A year and a half after I first laid eyes on the all-new 2021 Ford Bronco, actually testing this Area 51-colored (the paint is alien-skin gray, get it?) Outer Banks model taught me enough. To wit: Does the 2021 Ford Bronco Outer Banks grab the Jeep Wrangler by the scruff of its neck and shake it to death? No. Jeep has continuously built and improved the Wrangler since World War II, and no carmaker can best nearly eight decades of know-how after such a long layoff since Ford built the old Bronco. But is the four-door Bronco Outer Banks a good SUV, one you should consider purchasing?
Somewhat confusingly, Ford launched the all-new Bronco right out of the gates with seven trim levels, although there are only six if you don’t count the sold-out First Edition. The Outer Banks trim falls smack in the middle of the lineup, above Base, Big Bend, and Black Diamond, but below Badlands, Wildtrak, and First Edition. Jeep of course will sell you 17 different Wranglers (that’s counting three versions of the 4xe PHEV model). The four-door, 116.1-inch-wheelbase Ford Bronco Outer Banks starts at $42,945 and seems to slot between the $40,745 Wrangler Sahara and the $44,340 Sahara Altitude. Options, however, are a thing, and this Bronco Outer Banks had an as-tested price of $53,655.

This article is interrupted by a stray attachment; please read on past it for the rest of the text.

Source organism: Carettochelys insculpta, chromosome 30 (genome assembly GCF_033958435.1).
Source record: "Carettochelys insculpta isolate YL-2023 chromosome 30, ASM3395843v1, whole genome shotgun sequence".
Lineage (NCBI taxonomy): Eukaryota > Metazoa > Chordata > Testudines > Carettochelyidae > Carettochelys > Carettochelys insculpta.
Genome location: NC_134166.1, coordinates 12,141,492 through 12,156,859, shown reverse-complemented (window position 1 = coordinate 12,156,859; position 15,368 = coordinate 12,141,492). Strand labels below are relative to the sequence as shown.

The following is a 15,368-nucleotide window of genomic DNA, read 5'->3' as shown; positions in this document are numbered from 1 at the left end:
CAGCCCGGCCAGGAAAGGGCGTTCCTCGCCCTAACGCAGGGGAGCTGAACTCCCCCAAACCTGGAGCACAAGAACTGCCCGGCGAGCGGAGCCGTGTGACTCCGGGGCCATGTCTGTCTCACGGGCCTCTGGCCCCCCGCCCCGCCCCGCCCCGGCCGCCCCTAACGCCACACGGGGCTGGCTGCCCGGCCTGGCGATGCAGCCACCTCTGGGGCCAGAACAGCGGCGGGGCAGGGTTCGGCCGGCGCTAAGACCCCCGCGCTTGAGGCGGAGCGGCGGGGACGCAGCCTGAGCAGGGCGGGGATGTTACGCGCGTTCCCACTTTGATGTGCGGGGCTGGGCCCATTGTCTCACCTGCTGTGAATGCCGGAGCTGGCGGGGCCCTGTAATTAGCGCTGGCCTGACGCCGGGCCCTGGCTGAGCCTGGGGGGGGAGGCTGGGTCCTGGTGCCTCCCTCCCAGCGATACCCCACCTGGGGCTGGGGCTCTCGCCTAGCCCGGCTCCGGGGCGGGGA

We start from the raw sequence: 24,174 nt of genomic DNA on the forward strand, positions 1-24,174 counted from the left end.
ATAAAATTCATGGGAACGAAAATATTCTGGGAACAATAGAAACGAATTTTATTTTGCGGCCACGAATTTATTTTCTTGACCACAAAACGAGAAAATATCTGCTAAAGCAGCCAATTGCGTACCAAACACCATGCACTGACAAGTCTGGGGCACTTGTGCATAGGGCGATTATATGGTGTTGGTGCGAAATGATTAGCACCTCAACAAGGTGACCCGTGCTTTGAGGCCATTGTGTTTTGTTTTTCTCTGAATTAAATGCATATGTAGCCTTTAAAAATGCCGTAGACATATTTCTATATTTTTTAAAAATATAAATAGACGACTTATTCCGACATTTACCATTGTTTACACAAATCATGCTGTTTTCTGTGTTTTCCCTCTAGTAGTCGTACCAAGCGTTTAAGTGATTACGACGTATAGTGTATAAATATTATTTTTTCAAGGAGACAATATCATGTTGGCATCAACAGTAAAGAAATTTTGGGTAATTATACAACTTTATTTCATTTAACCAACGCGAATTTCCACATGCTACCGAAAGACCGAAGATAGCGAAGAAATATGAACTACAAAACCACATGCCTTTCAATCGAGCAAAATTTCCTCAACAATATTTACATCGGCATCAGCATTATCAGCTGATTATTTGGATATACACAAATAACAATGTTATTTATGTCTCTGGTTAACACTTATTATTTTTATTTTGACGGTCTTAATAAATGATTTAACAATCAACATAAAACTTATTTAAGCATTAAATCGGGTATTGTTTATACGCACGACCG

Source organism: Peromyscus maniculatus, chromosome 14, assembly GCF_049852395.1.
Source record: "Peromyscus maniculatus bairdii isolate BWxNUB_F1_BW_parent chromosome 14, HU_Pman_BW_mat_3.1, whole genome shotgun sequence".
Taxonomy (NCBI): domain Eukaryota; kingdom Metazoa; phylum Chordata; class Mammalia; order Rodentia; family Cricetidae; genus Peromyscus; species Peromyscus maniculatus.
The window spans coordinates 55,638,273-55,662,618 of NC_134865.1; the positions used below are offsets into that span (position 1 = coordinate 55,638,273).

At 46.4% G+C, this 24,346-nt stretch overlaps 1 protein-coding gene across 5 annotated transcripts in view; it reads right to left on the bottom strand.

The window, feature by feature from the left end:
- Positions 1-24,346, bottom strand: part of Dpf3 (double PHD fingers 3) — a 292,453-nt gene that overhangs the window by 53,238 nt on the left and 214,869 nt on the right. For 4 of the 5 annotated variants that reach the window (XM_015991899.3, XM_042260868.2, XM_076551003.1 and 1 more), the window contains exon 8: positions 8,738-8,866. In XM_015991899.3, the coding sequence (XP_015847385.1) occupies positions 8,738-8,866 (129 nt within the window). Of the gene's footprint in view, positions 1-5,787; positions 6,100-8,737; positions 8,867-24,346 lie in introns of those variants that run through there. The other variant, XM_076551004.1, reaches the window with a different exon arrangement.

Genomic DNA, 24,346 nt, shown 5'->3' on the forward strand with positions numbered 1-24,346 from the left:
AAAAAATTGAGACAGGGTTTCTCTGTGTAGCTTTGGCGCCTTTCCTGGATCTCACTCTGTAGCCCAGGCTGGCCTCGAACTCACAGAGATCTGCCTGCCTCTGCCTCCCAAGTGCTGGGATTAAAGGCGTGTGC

While you can opt for an Outer Banks with Ford’s 2.3-liter turbo I-4, our test vehicle was equipped with the $1,895 2.7-liter twin-turbo V-6. MotorTrend contributor Basem Wasef simultaneously happened to be driving a two-door Bronco Outer Banks with the four-cylinder, and he felt that even in the smaller, lighter Bronco model, the little engine is weak sauce. Additionally, the Outer Banks trim only comes with a 10-speed automatic transmission, and since you can’t get any manual Bronco with the V-6, the big engine is absolutely the way to go. Unconvinced? For the full story, check out this article from Motor Trend.